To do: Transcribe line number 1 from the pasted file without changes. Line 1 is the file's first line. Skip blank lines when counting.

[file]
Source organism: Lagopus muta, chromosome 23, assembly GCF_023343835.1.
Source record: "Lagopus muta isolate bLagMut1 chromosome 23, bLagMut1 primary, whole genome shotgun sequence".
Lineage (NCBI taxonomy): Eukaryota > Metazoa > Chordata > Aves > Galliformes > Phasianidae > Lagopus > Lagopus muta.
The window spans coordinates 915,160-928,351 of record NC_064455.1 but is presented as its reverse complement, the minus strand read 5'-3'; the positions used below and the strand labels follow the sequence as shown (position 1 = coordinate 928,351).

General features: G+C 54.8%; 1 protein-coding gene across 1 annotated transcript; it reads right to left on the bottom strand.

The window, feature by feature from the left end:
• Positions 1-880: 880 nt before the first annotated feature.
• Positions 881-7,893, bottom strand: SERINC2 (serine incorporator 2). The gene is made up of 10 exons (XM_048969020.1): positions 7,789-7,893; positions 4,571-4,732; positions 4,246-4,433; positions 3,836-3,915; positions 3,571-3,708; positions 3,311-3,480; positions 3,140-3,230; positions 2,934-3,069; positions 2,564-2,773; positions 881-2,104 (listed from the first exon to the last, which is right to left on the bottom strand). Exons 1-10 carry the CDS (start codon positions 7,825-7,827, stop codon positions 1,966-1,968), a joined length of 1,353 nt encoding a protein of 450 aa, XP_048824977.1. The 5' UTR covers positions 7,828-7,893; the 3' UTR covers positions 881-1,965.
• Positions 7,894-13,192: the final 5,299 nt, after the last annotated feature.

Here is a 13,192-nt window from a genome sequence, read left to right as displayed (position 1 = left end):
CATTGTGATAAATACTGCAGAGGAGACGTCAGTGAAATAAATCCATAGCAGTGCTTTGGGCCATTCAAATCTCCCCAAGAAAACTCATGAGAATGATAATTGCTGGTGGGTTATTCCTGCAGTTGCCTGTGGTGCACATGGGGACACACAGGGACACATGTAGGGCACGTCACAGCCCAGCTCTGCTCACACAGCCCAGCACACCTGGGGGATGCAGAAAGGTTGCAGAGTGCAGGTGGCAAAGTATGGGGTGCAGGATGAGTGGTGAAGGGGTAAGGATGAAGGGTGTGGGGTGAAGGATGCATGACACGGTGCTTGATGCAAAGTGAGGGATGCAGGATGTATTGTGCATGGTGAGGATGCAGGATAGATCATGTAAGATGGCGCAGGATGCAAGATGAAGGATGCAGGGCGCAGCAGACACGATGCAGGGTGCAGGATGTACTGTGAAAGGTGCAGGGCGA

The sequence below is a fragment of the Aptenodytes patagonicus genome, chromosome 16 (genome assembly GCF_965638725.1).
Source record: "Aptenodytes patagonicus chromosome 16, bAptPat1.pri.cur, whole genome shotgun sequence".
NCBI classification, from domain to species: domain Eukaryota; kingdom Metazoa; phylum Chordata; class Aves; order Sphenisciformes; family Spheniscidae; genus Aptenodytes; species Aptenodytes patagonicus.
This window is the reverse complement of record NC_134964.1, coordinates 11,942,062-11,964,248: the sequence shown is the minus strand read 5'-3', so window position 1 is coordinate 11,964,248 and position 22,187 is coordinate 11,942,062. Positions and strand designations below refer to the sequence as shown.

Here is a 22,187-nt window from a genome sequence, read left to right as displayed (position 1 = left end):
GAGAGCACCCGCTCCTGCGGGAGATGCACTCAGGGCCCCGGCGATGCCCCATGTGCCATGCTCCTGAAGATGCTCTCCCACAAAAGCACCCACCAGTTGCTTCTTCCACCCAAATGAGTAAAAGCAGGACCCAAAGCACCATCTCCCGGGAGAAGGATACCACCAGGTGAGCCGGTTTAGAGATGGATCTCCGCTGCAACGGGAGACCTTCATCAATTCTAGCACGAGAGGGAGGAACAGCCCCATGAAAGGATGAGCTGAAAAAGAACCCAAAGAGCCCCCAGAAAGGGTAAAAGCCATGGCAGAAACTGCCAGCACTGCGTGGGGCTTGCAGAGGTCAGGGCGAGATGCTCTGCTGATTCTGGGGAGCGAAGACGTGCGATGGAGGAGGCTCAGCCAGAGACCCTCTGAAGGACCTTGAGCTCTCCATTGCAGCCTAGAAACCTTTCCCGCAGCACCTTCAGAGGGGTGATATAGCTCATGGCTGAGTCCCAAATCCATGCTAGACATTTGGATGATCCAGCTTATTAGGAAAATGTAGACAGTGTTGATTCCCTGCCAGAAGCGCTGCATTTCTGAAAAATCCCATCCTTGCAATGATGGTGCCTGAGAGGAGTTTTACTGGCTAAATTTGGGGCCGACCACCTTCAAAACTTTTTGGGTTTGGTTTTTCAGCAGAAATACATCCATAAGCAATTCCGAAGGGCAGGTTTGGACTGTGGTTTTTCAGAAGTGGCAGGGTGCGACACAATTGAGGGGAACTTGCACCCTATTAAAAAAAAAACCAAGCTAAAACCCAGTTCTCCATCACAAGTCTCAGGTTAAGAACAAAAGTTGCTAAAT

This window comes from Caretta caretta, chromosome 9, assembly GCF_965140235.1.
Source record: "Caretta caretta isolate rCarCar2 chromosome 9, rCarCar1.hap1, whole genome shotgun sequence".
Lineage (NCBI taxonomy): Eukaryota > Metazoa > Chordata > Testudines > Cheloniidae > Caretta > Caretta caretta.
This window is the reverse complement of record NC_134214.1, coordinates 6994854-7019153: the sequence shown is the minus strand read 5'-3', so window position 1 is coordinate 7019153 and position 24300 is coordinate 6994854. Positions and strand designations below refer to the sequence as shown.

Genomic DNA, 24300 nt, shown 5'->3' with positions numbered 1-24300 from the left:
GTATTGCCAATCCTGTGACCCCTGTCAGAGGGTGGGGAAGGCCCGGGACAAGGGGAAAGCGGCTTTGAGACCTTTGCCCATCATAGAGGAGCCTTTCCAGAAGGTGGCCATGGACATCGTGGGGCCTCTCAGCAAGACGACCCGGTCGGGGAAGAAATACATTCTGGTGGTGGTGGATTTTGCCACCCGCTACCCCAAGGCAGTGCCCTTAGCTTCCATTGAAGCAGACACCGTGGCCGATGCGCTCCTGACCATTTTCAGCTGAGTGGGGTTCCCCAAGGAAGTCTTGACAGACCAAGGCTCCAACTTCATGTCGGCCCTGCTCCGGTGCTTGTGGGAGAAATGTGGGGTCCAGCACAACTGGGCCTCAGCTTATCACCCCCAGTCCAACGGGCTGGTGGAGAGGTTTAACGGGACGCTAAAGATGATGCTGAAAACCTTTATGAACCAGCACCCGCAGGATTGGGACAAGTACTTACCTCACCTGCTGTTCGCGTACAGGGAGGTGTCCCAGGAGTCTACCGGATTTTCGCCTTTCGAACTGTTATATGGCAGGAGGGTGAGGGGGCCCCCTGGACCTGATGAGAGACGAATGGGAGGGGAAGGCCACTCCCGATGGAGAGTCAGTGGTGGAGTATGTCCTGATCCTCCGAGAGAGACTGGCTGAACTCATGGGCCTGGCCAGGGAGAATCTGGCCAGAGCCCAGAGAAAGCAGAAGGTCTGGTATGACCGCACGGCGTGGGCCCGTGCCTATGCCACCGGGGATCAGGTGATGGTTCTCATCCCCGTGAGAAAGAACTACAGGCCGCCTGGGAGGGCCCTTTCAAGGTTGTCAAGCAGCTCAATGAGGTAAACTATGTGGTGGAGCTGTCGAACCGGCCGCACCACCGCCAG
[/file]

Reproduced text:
Source organism: Lagopus muta, chromosome 23, assembly GCF_023343835.1.